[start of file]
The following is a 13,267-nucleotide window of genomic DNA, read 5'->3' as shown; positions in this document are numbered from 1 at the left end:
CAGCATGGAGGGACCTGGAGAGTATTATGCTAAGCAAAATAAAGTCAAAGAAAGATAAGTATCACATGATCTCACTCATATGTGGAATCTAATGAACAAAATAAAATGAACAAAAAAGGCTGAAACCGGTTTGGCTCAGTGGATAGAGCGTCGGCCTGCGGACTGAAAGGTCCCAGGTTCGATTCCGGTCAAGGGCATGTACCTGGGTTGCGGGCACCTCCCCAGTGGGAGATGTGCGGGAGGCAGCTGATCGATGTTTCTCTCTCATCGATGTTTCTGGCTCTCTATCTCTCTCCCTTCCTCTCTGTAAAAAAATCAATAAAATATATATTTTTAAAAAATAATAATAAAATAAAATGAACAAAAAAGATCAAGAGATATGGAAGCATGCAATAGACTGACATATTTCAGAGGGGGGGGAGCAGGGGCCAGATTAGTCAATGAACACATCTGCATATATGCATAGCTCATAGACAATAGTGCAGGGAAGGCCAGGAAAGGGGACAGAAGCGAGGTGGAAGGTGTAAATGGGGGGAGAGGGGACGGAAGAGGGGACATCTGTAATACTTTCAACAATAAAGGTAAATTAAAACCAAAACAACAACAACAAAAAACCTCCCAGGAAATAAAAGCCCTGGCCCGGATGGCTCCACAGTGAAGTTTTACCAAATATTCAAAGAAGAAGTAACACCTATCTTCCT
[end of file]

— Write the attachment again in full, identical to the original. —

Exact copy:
The following is a 13,267-nucleotide window of genomic DNA, read 5'->3' as shown; positions in this document are numbered from 1 at the left end:
CAGCATGGAGGGACCTGGAGAGTATTATGCTAAGCAAAATAAAGTCAAAGAAAGATAAGTATCACATGATCTCACTCATATGTGGAATCTAATGAACAAAATAAAATGAACAAAAAAGGCTGAAACCGGTTTGGCTCAGTGGATAGAGCGTCGGCCTGCGGACTGAAAGGTCCCAGGTTCGATTCCGGTCAAGGGCATGTACCTGGGTTGCGGGCACCTCCCCAGTGGGAGATGTGCGGGAGGCAGCTGATCGATGTTTCTCTCTCATCGATGTTTCTGGCTCTCTATCTCTCTCCCTTCCTCTCTGTAAAAAAATCAATAAAATATATATTTTTAAAAAATAATAATAAAATAAAATGAACAAAAAAGATCAAGAGATATGGAAGCATGCAATAGACTGACATATTTCAGAGGGGGGGGAGCAGGGGCCAGATTAGTCAATGAACACATCTGCATATATGCATAGCTCATAGACAATAGTGCAGGGAAGGCCAGGAAAGGGGACAGAAGCGAGGTGGAAGGTGTAAATGGGGGGAGAGGGGACGGAAGAGGGGACATCTGTAATACTTTCAACAATAAAGGTAAATTAAAACCAAAACAACAACAACAAAAAACCTCCCAGGAAATAAAAGCCCTGGCCCGGATGGCTCCACAGTGAAGTTTTACCAAATATTCAAAGAAGAAGTAACACCTATCTTCCT